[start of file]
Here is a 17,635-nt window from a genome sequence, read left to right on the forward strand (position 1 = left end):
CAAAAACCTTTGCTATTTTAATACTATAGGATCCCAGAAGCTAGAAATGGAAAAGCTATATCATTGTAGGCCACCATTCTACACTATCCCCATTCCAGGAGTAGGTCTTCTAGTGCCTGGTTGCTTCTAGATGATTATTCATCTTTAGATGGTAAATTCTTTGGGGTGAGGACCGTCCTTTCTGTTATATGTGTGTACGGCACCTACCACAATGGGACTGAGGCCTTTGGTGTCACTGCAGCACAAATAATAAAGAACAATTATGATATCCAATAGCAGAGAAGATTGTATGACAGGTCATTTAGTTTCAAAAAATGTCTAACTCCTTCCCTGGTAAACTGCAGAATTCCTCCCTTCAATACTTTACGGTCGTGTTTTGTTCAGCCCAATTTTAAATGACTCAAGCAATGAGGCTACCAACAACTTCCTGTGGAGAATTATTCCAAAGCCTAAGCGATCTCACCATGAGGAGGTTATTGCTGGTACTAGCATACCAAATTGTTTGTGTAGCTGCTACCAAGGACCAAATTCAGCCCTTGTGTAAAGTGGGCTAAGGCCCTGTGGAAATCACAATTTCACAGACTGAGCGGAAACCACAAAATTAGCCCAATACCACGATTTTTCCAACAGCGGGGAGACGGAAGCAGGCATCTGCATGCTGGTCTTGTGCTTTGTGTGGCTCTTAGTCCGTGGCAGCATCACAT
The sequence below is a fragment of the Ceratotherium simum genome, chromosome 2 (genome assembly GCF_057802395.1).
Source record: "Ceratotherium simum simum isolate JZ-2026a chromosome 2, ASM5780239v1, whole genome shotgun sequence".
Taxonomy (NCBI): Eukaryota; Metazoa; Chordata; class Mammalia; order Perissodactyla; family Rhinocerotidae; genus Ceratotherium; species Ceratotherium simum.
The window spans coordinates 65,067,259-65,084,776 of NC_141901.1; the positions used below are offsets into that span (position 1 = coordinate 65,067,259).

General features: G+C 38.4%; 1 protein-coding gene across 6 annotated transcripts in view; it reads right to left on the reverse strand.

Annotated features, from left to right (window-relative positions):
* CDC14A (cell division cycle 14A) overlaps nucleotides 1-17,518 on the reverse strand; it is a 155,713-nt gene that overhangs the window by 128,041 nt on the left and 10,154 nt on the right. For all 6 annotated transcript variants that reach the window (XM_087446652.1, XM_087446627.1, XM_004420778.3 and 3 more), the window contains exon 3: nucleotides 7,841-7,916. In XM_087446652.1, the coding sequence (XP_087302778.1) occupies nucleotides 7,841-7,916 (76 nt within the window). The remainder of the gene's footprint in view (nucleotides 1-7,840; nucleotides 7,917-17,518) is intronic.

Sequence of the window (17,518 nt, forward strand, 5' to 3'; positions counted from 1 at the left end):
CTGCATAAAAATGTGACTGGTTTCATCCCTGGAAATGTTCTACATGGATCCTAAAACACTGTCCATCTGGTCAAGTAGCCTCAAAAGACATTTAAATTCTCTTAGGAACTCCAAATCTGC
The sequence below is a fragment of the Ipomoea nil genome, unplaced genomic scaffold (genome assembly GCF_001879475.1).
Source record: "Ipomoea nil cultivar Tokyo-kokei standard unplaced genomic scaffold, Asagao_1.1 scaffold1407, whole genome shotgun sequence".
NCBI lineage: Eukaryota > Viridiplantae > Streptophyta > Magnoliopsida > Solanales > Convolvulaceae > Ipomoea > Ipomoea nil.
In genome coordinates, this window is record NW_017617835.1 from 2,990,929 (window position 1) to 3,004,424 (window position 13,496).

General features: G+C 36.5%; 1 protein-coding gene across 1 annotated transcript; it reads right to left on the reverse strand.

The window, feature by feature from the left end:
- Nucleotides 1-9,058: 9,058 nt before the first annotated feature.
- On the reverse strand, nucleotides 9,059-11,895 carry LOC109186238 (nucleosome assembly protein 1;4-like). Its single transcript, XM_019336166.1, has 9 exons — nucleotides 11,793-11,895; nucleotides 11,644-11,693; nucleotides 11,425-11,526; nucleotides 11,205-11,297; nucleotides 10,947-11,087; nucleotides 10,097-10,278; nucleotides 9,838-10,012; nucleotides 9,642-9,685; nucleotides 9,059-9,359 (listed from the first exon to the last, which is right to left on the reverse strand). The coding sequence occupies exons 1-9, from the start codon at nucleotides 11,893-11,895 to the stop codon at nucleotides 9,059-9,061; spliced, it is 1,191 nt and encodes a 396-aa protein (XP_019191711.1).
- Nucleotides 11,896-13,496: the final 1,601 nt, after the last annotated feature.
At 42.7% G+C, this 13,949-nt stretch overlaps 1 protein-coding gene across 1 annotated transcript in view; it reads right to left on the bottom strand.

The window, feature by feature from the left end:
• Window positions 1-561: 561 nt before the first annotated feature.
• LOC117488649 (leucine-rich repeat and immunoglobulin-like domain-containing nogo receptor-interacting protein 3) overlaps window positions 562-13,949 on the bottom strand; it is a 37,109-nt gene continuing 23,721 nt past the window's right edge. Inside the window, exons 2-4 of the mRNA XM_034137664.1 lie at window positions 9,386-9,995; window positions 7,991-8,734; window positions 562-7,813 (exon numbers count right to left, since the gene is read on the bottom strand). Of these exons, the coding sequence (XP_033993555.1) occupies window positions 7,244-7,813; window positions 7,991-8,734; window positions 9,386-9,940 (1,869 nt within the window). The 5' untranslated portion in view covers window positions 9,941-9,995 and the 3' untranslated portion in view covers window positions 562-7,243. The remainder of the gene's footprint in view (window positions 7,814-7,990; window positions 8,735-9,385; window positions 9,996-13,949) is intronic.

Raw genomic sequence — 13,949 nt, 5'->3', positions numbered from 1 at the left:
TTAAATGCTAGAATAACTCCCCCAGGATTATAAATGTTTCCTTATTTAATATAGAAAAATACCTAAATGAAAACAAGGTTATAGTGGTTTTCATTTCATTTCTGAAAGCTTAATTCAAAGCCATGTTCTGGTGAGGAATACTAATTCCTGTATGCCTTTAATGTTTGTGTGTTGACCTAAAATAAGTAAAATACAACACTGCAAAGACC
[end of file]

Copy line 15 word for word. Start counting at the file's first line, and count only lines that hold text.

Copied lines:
In genome coordinates, this window is record NW_017617835.1 from 2,990,929 (window position 1) to 3,004,424 (window position 13,496).